On p146, Angela Cazacu. Gave Russian Bibles and New Testaments to Soviets. Wurmbrand was going through winter in jail with one blanket and little food. He was shivering. Looked like a skeleton. She drops off a much needed gift of food and warm clothing.
On p153, Sabina Wurmbrand. She got sick enough that, even at the camp she was locked up in, they put her in a hospital. She kept sharing Jesus. The Communists said you are not to mention the name of your God in this hospital. They sent her back to work to suffer more. God supernaturally healed her. The doctor believed in Jesus as a result.
On p155, Zhang Rongliang made a formal request in China for them to stop harassing unregistered, house churches. Like Paul appealing through Roman authorities.
On p157, Sabina Wurmbrand said: “I will not show a sad face. I owe to God a joyous believer; to the church, an example of courage; and to my husband, a serene wife.” Public encourager to those around her. In camps, "women faced the most humiliating and brutal of all acts of abuse." "She was still a friend to all and always had a kind word."
On p195, Juan in Columbia.
FARC and NLA are trying to shut down all the churches in the area.
He and his wife are the last ones standing. They refuse to leave or
stop serving Christ.
On p228, they're killing
Carpus on stage to send a message to other Christians. That messages
is to shut up about Jesus. They'll be killing a lot more that day.
Agathonica runs to the stage saying that they might as well go ahead
and kill her with Carpus. People shout that she should put her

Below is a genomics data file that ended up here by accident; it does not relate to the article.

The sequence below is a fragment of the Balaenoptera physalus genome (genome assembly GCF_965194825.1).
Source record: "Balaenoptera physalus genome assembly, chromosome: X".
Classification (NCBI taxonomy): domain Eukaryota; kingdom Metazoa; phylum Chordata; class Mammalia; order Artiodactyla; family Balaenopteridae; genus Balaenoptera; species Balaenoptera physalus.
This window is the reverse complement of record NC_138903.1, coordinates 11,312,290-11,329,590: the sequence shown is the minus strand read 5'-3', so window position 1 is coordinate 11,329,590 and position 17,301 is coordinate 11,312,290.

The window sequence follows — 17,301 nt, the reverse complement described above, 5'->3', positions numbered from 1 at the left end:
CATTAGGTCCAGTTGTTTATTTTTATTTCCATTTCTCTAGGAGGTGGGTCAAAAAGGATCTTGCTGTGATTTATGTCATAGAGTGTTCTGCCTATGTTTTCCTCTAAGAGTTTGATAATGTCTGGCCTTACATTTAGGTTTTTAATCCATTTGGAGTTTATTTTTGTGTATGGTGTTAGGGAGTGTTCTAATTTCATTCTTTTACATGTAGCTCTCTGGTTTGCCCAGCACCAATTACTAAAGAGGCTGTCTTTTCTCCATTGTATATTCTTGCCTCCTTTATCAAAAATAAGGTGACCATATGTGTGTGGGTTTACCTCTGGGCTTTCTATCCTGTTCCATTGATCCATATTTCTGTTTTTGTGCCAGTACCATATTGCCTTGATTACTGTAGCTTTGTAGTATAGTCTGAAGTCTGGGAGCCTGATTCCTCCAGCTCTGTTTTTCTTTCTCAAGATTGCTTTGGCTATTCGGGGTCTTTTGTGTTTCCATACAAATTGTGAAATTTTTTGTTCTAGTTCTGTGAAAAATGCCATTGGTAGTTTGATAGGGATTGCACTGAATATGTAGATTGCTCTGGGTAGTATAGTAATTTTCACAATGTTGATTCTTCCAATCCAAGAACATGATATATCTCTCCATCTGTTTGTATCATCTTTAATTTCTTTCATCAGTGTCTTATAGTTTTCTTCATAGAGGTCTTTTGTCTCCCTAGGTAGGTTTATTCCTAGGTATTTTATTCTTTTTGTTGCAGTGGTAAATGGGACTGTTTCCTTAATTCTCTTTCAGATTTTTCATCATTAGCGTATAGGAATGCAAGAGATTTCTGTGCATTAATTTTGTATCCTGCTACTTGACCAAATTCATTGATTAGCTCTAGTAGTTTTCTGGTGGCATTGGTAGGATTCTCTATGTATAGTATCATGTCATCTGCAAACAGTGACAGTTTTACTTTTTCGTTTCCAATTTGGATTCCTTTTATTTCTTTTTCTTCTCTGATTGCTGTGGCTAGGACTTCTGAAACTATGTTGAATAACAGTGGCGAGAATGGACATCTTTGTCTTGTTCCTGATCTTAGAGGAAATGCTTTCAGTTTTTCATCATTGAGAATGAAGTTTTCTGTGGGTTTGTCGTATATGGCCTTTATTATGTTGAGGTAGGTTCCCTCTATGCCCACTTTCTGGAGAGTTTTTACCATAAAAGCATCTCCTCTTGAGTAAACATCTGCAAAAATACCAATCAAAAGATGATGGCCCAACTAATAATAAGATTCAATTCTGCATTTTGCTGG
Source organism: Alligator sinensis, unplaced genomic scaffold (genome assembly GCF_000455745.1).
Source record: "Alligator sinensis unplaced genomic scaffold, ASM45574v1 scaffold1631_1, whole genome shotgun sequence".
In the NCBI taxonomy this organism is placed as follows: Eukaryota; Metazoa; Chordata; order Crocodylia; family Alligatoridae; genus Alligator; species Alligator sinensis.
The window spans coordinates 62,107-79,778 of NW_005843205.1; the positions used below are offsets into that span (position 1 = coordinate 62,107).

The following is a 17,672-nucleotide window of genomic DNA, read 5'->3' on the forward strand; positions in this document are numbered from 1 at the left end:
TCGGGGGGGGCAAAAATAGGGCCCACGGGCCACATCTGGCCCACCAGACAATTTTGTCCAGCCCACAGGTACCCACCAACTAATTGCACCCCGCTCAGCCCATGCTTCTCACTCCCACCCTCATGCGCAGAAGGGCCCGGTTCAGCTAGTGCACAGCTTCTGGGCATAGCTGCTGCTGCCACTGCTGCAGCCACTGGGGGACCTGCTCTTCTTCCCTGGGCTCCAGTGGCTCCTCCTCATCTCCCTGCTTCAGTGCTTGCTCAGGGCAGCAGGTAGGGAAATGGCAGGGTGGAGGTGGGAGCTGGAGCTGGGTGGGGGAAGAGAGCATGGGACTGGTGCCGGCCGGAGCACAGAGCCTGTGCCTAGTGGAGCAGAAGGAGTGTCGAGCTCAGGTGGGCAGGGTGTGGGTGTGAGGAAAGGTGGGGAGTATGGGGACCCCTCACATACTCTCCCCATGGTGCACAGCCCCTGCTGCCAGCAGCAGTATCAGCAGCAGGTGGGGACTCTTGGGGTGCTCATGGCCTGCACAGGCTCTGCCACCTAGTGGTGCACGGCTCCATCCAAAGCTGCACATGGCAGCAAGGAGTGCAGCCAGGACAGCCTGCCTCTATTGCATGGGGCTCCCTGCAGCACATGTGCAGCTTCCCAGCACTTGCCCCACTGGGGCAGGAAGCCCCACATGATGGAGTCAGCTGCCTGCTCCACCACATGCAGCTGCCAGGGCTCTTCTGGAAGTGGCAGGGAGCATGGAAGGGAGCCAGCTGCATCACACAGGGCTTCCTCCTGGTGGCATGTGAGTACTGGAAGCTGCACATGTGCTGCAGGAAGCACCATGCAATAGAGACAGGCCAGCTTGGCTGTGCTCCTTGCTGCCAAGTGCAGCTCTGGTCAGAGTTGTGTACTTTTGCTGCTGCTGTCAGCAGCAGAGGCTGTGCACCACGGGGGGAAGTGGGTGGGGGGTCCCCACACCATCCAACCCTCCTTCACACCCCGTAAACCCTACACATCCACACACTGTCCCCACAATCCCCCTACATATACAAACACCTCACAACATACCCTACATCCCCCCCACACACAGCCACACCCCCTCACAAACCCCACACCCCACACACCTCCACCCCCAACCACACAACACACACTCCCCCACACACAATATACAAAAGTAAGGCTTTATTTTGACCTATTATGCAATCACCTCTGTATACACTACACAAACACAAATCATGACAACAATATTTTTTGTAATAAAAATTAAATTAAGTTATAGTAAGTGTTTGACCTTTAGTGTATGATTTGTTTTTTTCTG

children first. She said God will take care of them.
On p232, Andrew in
Bangladesh. In hostile environments, many of these people do some
things stealth mode. He ran a secret
sanctuary over there. Yet, the point is to train people to go into
the villages sharing Christ. Andrew has been arrested and
beaten many times with threats to his family, too. The results of
this boldness: "...saw 749 Muslim converts baptized... distributing
more than 3,000 Bibles and New Testaments and over 137,000 Gospel
On p255, the teachers tell the kids about a special book their parents may have. They get a red scarf if they turn it in. The little girl knew their parents had one hidden. She turns it into them, gets the red scarf, and excitedly goes home to tell her parents about it. They weren’t there. Later, the police showed up to say she was now under the care of the government. She's lived with guilt her whole life because of this. On top of Gospel bans and hunting us down, I think there’s a lesson in state-controlled vs homeschool here.